Of recent, a number of websites have opened up shop to alert users when such attacks happen.
haveibeenpwned.com allows you to enter in an email address to see if hackers have compromised it. For example, a check of one email address I use only with companies showed that it had been breached in October – along with 153 million others — when Adobe’s accounts were hacked.For example,
A check of an email address I use just for Forbes.com (and one I knew had an issue earlier this year) also showed it had been breached, with a useful explanation below. “In February 2014, the Forbes website succumbed to an attack that leaked over 1 million user accounts,” the site said. “The attack was attributed to the Syrian Electronic Army, allegedly as retribution for a perceived ‘Hate of Syria.’
Another site, PwnedList, found those where both email addresses had been hacked and gave a date of the hack, but did not say where the issues occurred. Shouldichangemypassword.com offers a similar service. All are free and offer to notify users in the future if an email address is compromised.
These sites may see more traffic in coming weeks if the Heartbleed security flaw leads to a whole new series of hacked sites, as many experts forecast.
“If this issue isn’t fixed immediately at all companies (which it won’t be), then we can expect to see a large number of breaches and leaks enabled by this vulnerability,” said Steve Thomas, the co-founder of PwnedList. “We are preparing our database for a rapid increase in the number of compromised credentials, which Heartbleed will certainly contribute to.”
It catches wind of new breaches by hanging around Internet hacker sites. “Once we join those we get access to everything that is getting passed around,” says Thomas. “Primary hackers will say ‘I just broke into XYZ company, here is their user list.’” Sometimes hackers broadcast their accomplishments on Twitter, but some boasts have not actually occurred.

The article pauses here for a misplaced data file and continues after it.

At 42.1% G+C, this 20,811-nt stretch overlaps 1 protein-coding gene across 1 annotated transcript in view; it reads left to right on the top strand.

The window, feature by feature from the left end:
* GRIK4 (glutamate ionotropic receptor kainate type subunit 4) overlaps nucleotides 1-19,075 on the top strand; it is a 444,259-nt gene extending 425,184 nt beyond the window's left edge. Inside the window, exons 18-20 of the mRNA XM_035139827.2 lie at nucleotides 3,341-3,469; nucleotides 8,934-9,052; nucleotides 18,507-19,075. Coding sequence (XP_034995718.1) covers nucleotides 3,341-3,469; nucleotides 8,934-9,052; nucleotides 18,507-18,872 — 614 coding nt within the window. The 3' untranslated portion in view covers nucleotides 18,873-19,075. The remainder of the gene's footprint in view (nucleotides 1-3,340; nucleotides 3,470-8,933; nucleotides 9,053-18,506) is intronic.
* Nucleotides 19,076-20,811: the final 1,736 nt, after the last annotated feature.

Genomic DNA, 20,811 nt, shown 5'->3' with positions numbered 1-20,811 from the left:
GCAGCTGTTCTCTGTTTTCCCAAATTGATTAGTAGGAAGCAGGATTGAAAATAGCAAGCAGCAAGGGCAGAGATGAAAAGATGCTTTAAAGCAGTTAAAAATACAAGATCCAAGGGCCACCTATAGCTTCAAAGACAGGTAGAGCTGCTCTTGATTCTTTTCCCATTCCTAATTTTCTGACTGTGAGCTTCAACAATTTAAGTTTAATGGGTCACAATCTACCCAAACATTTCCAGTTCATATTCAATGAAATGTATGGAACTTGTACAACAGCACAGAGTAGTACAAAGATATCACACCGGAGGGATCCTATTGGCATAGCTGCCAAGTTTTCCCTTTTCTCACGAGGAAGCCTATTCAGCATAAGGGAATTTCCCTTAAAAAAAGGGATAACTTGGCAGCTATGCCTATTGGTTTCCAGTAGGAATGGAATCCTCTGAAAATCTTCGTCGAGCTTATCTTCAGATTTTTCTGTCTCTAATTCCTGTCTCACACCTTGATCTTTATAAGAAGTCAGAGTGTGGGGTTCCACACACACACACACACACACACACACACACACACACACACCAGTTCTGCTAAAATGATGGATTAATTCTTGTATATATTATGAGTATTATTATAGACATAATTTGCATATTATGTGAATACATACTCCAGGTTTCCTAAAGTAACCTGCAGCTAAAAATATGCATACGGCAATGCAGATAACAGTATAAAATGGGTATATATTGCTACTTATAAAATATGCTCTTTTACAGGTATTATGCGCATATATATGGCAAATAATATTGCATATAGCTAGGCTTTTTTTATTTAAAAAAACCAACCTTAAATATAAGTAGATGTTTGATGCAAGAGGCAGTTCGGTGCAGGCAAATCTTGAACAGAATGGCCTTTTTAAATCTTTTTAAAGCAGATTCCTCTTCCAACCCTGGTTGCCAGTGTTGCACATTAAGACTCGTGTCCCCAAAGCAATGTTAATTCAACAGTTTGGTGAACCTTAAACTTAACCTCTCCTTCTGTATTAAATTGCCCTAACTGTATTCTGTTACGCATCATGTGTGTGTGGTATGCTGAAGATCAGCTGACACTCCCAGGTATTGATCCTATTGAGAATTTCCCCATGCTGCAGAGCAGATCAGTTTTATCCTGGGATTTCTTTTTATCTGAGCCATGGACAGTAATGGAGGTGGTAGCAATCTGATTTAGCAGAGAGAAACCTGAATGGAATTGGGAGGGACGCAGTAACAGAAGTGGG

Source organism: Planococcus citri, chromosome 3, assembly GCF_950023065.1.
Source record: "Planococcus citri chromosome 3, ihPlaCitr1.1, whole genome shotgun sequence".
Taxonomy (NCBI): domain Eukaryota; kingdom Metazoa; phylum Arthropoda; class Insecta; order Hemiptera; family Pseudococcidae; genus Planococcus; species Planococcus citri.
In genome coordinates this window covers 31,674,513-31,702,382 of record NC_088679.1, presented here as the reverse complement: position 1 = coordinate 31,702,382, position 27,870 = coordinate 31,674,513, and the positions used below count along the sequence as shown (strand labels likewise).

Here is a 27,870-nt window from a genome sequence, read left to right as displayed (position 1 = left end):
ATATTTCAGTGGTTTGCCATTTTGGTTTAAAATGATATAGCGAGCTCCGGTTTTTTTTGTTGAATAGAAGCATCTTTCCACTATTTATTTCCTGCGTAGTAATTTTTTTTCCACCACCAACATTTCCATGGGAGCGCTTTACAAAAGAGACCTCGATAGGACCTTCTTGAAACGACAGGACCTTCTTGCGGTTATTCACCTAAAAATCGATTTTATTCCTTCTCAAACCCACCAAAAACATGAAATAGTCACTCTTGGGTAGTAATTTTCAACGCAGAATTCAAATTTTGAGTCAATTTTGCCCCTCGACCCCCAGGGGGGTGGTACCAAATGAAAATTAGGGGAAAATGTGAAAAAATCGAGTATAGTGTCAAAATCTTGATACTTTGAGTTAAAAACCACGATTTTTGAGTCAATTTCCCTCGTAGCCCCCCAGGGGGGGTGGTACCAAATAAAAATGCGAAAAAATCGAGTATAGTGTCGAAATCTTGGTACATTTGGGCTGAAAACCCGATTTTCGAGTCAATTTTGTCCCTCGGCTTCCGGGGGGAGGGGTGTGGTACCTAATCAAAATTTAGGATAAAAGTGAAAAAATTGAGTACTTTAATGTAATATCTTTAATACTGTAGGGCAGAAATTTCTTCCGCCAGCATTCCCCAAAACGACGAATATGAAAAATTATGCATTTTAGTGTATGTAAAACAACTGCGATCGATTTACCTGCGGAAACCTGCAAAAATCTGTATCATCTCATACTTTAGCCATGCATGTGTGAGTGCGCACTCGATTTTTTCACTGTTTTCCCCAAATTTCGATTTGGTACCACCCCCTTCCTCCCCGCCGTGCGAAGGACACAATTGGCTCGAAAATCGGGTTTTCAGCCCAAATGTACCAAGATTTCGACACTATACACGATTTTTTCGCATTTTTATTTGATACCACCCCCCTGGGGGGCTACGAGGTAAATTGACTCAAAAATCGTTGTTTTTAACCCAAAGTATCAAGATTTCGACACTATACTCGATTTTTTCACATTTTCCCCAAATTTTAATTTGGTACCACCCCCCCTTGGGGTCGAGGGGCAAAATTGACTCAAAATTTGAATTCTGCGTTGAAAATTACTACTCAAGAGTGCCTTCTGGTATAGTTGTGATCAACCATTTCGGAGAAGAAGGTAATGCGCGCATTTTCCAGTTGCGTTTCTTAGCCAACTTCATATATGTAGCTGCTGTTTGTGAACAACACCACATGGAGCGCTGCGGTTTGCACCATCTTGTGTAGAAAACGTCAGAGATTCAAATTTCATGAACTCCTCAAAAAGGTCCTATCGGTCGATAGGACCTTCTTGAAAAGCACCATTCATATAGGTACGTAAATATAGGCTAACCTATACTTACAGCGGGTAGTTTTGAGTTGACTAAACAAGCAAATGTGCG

He estimates that PwnedList learns of about a dozen different data leaks every day, with 100,000 to 500,000 compromised credentials.
The site haveibeenpwned.com, set up late in 2013, is the pet project of Troy Hunt, an Australian who works as an architect at a large company by day. He concentrates on the larger data breaches, and adds one to two different data sets a week to his site. “It is a bit of a laborious process,” he said. “It doesn’t make any money. I guess it is a hobby and public service.”
Hunt would like to see companies whose systems are breached be more responsive in reaching out to their affected customers. Often, he said, there is a long lag time before they own up to what has happened.
“One thing we have got to be cautious about is there is a lot of people go out and beat the drums and say we’ve just compromised the NSA, for example, here’s all their passwords, and it’s just fraudulent.”
After processing so many breaches through his site, Hunt has strengthened his own personal security drill and recommends the same for others: he uses only strong, unmemorable passwords for each account, and turns to a secure password manager to keep track of all that information.
Courtesy of Forbes